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The Song of Hiawatha

IX. Hiawatha And The Pearl-Feather
On the shores of Gitche Gumee,
Of the shining Big-Sea-Water,
Stood Nokomis, the old woman,
Pointing with her finger westward,
O'er the water pointing westward,
To the purple clouds of sunset.
Fiercely the red sun descending
Burned his way along the heavens,
Set the sky on fire behind him,
As war-parties, when retreating,
Burn the prairies on their war-trail;
And the moon, the Night-sun, eastward,
Suddenly starting from his ambush,
Followed fast those bloody footprints,
Followed in that fiery war-trail,
With its glare upon his features.
And Nokomis, the old woman,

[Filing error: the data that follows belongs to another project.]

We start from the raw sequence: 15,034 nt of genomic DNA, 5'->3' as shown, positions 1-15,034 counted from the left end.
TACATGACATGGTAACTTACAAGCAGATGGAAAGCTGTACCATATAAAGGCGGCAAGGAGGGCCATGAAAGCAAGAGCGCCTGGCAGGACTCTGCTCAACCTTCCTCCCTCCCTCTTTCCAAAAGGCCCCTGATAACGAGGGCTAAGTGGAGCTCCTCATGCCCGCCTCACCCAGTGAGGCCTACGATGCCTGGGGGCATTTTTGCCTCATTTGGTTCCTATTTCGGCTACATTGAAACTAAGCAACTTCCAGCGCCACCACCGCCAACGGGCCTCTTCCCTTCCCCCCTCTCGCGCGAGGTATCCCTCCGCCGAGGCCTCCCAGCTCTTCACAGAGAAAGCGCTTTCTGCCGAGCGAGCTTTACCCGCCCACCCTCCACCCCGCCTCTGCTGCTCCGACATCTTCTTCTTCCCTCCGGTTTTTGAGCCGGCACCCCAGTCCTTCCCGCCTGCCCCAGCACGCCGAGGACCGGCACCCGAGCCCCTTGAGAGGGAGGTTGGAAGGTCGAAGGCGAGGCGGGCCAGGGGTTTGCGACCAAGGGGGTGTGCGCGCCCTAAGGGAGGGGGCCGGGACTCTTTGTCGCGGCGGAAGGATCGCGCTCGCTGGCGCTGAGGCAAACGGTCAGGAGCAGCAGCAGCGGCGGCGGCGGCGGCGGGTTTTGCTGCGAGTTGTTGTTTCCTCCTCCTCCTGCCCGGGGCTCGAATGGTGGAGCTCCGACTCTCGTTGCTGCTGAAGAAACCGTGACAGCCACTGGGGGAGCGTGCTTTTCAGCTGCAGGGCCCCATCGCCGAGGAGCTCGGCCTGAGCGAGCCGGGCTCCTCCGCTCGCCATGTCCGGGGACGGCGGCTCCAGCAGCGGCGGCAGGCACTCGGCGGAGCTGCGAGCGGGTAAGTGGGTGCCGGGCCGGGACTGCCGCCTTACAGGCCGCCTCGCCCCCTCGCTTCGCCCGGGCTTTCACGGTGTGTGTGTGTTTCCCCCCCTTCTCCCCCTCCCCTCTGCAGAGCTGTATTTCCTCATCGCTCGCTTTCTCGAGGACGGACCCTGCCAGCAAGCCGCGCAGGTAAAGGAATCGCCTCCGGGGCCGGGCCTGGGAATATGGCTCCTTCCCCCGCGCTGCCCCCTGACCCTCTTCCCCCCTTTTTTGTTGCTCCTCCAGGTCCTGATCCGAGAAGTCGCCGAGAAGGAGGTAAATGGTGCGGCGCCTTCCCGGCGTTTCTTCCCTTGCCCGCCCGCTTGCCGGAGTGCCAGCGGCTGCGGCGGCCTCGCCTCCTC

Pointing with her finger westward,
Spake these words to Hiawatha:
"Yonder dwells the great Pearl-Feather,
Megissogwon, the Magician,
Manito of Wealth and Wampum,
Guarded by his fiery serpents,
Guarded by the black pitch-water.
You can see his fiery serpents,
The Kenabeek, the great serpents,
Coiling, playing in the water;
You can see the black pitch-water
Stretching far away beyond them,
To the purple clouds of sunset!
"He it was who slew my father,
By his wicked wiles and cunning,
When he from the moon descended,
When he came on earth to seek me.
He, the mightiest of Magicians,
Sends the fever from the marshes,
Sends the pestilential vapors,
Sends the poisonous exhalations,
Sends the white fog from the fen-lands,
Sends disease and death among us!
"Take your bow, O Hiawatha,
 
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